Wednesday, June 4, 2008


Raul Agner

Ever since, he is always a picture of equanimity, the dizzying network of roads he has traveled - as if represented in miniature by his silvery hair - notwithstanding. Still at it after more than thirty-five years, his face shows no telltale symptoms you expect would register as wrinkles and creases from dealing with the city's unforgiving traffic, rude motorists, badly maintained roads and long out-of-town drives.

On a typical Monday morning, he sits quietly behind the wheel of the university's spanking new bus while waiting for the nursing students bound for apprenticeship duty somewhere to fill up the seats. Inside, the bus smells factory fresh, its upholstered seats still wrapped in protective plastic covers which, vis-à-vis the students' clinically white uniforms, should be unnecessary. Outside, the exterior surface is flush with pictures of athletes, students, facilities and buildings - purposely done so the bus doubles as a humongous mobile billboard. This forty-seater, the latest addition to the school's fleet, is a world removed from the antiquated blue, snub-nosed oddity that he used to drive from way way back. That quaint artifact must be rotting somewhere but through it he once transported regular passengers from a lakeshore town to San Marcelino St. and back, in the process collecting memories he might someday in retirement get occasional flashes of. For example, he might remember them as super-behaved boys in prayerful silence on the way to school but as a boisterous lot on the return trip. He'll surely recall how on the way home they freely released their tension from studies by storytelling, arguing, singing, flashing the "peace" hand sign (so '70s) to every chick in sight and covering their noses from the stench of duck droppings upon finally reaching the access road to home sweet home. He might also remember that often the departure from school was stalled because some were still gaping at a skillful Iñaki or Oyarzabal swipe with the cesta over at the Jai-Alai building or sneak-quaffing beer at the walkway carinderia.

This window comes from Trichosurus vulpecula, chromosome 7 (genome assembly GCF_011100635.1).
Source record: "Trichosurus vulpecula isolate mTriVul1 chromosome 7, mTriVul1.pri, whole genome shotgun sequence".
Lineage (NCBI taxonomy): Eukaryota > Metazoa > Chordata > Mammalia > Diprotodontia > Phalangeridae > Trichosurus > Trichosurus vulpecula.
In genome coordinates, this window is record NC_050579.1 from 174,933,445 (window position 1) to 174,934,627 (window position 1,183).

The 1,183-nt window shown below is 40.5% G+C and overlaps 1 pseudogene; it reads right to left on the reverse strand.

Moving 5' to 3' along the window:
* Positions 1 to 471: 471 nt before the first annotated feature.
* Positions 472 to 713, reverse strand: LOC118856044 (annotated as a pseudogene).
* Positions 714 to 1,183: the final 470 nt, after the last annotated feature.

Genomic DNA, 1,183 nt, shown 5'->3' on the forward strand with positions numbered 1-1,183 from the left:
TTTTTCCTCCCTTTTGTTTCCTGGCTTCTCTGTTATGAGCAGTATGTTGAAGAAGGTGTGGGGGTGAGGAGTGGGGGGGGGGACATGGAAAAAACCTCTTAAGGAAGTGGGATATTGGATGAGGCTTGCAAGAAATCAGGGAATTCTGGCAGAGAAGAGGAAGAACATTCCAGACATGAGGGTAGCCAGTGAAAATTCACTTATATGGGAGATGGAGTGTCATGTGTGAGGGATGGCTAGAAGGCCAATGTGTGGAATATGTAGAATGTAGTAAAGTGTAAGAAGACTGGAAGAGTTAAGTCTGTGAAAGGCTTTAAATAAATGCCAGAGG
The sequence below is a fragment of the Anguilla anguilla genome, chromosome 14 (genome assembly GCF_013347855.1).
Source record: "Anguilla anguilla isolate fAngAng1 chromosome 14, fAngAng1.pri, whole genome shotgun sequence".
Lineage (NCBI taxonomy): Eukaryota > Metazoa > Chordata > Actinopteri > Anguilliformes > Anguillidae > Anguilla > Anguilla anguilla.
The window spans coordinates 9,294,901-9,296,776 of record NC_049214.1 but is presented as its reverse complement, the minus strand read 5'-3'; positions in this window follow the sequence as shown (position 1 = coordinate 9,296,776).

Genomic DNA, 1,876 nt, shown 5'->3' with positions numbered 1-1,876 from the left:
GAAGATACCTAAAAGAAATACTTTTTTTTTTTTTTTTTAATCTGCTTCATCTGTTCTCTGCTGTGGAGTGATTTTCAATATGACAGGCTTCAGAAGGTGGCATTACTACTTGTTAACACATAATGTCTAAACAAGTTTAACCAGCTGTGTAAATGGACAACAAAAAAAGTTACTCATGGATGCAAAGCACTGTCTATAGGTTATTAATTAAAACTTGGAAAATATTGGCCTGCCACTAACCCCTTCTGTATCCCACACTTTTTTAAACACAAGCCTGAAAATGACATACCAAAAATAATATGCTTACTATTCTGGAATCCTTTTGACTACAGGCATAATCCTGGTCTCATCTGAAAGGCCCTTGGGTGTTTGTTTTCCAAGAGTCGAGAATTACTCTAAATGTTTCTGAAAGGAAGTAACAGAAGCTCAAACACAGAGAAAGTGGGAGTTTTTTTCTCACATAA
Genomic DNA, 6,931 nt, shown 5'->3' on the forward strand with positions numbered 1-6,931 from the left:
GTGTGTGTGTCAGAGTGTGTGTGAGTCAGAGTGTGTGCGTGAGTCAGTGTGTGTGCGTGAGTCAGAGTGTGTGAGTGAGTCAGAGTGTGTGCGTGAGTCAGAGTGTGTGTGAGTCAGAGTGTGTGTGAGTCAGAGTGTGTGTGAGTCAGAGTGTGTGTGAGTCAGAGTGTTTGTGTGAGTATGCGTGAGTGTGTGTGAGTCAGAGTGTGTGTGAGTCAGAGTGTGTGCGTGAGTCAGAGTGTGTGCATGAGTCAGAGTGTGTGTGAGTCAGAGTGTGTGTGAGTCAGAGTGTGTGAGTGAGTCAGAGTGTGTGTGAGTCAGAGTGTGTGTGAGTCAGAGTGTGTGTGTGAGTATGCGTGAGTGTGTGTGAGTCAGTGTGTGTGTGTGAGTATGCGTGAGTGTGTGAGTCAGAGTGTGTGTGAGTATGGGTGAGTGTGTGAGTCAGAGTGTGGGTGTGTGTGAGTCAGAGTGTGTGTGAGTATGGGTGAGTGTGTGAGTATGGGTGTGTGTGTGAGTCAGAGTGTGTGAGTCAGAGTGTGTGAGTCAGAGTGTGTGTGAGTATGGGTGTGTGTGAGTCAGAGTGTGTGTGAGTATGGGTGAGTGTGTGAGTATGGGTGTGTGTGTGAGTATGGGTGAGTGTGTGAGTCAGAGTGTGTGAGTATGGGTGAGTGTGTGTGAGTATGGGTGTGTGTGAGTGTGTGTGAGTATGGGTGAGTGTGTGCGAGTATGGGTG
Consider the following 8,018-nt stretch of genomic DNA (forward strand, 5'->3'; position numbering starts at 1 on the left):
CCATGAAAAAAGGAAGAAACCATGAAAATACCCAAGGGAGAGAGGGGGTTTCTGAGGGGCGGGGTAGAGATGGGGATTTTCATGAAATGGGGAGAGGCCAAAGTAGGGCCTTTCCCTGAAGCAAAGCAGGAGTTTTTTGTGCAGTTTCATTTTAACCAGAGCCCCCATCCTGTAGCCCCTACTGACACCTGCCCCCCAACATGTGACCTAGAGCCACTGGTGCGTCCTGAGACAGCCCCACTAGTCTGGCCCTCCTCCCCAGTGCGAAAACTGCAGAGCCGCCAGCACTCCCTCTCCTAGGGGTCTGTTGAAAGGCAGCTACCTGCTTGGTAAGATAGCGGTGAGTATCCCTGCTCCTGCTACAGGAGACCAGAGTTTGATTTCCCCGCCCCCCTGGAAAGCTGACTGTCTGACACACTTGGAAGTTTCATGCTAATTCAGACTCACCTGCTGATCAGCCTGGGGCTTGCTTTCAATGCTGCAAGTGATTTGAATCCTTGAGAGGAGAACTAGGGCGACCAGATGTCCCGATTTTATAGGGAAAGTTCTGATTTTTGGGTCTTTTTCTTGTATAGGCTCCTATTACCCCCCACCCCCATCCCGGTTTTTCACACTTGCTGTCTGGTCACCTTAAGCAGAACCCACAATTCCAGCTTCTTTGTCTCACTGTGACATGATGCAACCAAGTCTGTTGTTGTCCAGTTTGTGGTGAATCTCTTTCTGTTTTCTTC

But the point in this bus driver's life is that he has parlayed hard work to ensure the success of his children who have earned college degrees and landed decent jobs. Quite a feat for a humble but dedicated driver. But not only that. Somehow, he is also part of the success of a lawyer in Manila or a fitness consultant in Alberta. There's no doubt that he is partly behind the professional achievements of an accountant in the Philippines or part of a Florida real state broker's thriving career. No one can question that whatever good deeds a Vincentian priest in Lebanon or in the Philippines has done is, again, partly due to him. In short, he has contributed a small part to his former regular passengers' attainment and realization of successes, dreams or calling. He steered them safely en route to their destinations, a role akin to being a benefactor to a beneficiary or a patron to a protégé but inconspicuously outside the pale of the limelight.

This down-home, portly man is one of life's many important little people. He has played his role to the hilt and is happy with it. Last time we checked, he still goes by the name of Mang Tony. And while he has experienced all kinds of roads, he still has "miles to drive before he sleeps and miles to drive before he sleeps…"

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